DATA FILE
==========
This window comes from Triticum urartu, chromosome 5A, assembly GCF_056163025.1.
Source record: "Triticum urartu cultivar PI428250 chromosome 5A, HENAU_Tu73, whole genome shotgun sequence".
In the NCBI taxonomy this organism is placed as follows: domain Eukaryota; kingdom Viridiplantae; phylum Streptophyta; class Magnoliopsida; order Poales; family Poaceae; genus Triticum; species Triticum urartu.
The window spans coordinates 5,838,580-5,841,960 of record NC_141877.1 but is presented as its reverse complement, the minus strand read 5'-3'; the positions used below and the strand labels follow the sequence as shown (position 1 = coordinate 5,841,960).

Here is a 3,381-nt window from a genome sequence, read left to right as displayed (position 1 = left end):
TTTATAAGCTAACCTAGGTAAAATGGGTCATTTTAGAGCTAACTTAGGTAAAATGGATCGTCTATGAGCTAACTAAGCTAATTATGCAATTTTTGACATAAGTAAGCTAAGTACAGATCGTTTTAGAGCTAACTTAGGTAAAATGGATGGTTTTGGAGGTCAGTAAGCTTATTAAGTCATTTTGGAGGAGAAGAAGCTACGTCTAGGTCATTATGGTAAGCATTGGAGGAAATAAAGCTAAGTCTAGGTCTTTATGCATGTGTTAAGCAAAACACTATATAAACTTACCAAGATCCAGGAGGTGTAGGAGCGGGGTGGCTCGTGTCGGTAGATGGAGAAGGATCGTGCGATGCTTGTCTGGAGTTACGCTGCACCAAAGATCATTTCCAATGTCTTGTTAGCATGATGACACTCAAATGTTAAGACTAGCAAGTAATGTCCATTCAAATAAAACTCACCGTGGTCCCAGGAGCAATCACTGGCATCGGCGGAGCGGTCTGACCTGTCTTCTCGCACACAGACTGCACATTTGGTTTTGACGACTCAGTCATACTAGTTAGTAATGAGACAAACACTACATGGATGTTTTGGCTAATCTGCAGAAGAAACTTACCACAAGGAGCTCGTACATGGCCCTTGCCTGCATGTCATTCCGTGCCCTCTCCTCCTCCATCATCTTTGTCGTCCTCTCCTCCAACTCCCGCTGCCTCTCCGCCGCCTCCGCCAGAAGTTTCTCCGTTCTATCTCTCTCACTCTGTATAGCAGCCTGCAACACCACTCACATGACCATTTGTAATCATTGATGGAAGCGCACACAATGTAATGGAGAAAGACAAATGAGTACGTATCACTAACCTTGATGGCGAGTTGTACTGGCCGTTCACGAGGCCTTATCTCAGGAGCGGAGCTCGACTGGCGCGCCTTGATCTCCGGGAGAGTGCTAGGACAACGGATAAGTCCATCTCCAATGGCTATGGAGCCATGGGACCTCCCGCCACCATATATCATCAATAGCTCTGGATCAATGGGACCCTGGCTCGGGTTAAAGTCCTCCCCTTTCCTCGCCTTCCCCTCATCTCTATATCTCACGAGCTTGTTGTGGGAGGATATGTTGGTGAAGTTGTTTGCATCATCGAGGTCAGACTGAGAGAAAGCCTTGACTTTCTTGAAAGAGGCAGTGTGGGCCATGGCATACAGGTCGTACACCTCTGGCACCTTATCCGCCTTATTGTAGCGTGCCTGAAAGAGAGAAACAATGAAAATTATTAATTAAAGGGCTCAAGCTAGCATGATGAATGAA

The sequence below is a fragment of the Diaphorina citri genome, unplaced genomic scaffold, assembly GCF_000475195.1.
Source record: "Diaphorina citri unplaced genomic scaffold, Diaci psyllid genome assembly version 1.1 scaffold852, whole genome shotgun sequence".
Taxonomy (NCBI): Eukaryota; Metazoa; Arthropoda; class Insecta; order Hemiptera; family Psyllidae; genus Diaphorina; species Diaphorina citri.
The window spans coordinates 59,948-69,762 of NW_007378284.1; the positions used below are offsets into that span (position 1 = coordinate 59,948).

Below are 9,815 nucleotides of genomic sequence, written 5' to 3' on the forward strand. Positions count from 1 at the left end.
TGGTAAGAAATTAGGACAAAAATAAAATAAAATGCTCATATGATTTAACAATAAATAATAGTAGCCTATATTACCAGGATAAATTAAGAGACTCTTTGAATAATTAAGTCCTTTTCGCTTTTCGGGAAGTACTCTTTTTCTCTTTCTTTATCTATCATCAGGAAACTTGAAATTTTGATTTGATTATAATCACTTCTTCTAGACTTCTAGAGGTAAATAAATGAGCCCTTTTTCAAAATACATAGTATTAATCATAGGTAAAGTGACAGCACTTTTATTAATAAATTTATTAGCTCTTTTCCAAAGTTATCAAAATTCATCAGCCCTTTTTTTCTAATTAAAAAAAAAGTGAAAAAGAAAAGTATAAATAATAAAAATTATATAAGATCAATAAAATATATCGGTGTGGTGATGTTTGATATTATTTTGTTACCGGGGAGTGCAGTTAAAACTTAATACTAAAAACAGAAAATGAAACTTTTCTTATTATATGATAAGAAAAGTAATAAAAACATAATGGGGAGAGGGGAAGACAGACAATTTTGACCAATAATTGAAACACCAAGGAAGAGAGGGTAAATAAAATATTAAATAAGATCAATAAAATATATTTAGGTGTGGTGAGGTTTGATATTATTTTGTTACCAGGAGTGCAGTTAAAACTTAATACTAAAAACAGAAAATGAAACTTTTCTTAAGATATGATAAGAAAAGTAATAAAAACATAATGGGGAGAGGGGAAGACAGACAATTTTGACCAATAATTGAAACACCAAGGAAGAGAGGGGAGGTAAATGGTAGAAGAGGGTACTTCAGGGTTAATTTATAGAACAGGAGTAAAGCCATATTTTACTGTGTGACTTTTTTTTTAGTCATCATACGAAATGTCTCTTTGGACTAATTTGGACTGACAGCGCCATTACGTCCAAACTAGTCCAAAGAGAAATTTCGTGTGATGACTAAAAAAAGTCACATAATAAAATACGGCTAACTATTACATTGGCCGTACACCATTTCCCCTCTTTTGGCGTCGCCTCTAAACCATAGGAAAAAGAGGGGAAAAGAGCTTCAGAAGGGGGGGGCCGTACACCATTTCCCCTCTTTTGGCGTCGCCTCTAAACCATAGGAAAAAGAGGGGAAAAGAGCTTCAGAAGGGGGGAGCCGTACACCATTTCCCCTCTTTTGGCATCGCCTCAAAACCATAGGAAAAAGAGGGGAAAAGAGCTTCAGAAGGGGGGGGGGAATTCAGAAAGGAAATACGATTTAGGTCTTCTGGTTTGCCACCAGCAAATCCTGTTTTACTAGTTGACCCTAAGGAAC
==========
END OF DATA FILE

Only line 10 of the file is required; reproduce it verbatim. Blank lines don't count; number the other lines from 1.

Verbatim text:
The window spans coordinates 59,948-69,762 of NW_007378284.1; the positions used below are offsets into that span (position 1 = coordinate 59,948).